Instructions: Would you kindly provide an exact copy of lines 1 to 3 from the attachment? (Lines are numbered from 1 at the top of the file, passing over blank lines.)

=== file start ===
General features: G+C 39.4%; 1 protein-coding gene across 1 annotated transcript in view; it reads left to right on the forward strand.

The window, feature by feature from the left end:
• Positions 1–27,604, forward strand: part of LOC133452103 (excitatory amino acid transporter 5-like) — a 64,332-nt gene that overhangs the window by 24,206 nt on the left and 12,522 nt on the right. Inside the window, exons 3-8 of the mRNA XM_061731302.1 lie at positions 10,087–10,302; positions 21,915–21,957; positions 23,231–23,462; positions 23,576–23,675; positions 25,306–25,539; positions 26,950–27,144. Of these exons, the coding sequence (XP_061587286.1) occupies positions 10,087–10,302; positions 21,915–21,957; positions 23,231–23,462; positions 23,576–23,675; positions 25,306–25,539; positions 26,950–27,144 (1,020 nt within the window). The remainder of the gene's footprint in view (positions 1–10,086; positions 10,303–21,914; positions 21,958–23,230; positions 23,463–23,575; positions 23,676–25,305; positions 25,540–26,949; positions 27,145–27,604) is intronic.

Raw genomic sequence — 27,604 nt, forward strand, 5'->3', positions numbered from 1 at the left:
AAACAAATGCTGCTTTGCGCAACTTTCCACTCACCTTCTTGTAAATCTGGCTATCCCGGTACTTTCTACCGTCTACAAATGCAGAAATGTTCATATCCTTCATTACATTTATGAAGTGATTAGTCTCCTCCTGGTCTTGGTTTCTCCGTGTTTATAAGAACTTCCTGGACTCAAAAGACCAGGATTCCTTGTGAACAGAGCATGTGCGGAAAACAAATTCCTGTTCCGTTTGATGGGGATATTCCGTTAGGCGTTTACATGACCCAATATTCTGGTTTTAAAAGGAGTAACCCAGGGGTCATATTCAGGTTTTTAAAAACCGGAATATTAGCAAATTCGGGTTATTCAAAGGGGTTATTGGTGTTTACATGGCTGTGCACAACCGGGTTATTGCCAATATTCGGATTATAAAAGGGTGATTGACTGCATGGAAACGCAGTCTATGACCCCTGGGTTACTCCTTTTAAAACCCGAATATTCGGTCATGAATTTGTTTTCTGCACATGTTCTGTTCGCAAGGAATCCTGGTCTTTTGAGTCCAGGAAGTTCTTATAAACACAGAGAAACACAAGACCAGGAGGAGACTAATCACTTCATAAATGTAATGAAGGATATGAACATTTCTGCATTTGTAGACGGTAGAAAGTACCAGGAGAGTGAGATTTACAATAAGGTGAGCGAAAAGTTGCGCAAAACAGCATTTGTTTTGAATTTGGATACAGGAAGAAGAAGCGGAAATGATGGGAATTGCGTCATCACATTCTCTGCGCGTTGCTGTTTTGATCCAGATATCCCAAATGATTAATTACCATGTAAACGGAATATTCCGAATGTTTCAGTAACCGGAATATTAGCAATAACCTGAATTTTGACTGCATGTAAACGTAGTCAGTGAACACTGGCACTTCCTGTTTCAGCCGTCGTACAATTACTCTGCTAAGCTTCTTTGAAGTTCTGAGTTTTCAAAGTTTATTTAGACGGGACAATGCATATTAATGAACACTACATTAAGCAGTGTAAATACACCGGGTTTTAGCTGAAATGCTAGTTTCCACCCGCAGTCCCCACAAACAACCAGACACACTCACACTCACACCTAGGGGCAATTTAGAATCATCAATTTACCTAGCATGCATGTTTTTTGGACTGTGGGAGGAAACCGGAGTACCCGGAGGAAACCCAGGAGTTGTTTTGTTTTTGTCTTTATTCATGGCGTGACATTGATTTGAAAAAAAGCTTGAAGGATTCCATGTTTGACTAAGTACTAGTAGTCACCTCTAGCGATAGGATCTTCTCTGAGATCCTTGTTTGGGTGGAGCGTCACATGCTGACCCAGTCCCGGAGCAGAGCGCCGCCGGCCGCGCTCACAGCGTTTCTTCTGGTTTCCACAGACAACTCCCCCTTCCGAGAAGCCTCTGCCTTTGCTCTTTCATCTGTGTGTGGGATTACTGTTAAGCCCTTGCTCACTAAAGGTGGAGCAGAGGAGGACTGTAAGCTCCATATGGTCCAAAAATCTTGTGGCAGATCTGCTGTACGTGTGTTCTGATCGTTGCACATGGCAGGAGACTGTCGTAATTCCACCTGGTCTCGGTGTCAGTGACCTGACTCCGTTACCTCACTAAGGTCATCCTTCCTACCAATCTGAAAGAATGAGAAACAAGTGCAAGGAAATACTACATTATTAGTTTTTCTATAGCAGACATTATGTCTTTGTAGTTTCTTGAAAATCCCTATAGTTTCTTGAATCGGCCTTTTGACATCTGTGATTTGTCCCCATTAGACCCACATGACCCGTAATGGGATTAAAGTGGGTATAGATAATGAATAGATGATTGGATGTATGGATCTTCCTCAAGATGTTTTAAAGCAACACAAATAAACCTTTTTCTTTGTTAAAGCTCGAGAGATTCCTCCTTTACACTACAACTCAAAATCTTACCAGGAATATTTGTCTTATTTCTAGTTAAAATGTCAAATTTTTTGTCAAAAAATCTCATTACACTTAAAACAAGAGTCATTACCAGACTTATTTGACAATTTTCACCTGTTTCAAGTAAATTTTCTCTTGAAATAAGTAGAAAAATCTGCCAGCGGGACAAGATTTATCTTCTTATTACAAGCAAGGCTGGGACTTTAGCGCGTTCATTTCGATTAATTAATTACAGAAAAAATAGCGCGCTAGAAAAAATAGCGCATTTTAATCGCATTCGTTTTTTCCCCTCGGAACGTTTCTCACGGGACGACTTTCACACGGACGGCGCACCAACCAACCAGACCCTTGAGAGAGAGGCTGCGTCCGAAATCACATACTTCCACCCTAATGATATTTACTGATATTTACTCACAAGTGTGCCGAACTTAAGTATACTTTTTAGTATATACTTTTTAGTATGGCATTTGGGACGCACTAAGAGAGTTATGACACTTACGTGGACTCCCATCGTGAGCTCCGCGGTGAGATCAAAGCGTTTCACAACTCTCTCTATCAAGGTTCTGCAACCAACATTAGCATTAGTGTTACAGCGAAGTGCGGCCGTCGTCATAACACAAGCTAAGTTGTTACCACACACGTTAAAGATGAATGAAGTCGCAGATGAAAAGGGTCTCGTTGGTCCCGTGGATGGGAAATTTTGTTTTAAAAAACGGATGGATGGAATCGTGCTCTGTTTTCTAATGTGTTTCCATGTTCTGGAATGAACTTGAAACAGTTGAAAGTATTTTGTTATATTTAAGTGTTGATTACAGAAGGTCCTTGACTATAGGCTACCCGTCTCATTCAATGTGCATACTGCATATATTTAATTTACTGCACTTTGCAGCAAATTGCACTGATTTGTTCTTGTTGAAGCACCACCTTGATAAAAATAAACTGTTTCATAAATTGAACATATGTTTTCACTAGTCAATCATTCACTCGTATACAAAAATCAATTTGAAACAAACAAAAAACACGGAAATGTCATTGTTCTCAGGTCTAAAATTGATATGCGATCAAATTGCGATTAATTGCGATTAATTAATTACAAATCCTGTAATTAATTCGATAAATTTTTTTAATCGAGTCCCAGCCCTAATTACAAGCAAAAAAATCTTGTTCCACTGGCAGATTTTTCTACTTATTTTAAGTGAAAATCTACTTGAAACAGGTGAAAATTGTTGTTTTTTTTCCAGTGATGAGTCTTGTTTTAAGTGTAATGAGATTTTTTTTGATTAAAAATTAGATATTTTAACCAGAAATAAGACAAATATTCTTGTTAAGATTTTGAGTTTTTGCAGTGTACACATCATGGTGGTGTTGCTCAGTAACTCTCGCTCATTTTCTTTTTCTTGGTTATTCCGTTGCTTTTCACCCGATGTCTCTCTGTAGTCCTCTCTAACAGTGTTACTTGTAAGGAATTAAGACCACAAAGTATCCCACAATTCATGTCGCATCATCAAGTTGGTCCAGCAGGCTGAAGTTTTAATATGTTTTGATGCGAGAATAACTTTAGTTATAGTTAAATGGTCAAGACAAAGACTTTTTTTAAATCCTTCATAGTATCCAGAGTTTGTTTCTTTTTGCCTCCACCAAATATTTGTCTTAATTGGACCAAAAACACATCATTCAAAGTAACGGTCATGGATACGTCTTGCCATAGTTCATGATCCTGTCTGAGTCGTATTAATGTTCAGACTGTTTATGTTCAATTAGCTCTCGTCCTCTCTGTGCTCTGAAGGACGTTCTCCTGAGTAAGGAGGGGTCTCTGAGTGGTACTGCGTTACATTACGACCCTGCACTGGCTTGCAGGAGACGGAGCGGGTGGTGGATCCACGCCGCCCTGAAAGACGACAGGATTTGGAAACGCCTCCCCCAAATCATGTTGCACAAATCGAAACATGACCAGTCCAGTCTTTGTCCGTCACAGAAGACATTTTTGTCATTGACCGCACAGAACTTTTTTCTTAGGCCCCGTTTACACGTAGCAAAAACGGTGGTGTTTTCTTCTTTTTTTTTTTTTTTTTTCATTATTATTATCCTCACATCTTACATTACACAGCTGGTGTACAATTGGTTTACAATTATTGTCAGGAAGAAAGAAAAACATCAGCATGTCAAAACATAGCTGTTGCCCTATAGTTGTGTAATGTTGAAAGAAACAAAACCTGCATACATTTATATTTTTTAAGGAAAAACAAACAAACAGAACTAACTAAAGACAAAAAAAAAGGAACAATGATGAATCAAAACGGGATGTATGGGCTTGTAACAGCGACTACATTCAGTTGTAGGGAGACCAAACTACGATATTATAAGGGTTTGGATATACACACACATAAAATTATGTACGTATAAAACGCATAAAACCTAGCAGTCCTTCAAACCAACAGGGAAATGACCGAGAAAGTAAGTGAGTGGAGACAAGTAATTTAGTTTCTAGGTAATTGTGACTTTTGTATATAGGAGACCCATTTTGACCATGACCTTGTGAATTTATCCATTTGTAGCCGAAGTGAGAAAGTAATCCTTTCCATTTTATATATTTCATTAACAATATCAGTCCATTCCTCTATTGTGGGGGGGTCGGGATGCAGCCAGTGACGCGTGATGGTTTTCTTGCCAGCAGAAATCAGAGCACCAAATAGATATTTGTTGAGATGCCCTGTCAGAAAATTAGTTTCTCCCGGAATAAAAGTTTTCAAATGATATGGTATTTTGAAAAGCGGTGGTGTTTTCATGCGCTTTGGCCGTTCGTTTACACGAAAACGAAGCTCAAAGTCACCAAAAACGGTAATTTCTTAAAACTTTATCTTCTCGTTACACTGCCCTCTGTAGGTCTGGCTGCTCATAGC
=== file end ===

General features: G+C 39.4%; 1 protein-coding gene across 1 annotated transcript in view; it reads left to right on the forward strand.

The window, feature by feature from the left end:
• Positions 1–27,604, forward strand: part of LOC133452103 (excitatory amino acid transporter 5-like) — a 64,332-nt gene that overhangs the window by 24,206 nt on the left and 12,522 nt on the right. Inside the window, exons 3-8 of the mRNA XM_061731302.1 lie at positions 10,087–10,302; positions 21,915–21,957; positions 23,231–23,462; positions 23,576–23,675; positions 25,306–25,539; positions 26,950–27,144. Of these exons, the coding sequence (XP_061587286.1) occupies positions 10,087–10,302; positions 21,915–21,957; positions 23,231–23,462; positions 23,576–23,675; positions 25,306–25,539; positions 26,950–27,144 (1,020 nt within the window). The remainder of the gene's footprint in view (positions 1–10,086; positions 10,303–21,914; positions 21,958–23,230; positions 23,463–23,575; positions 23,676–25,305; positions 25,540–26,949; positions 27,145–27,604) is intronic.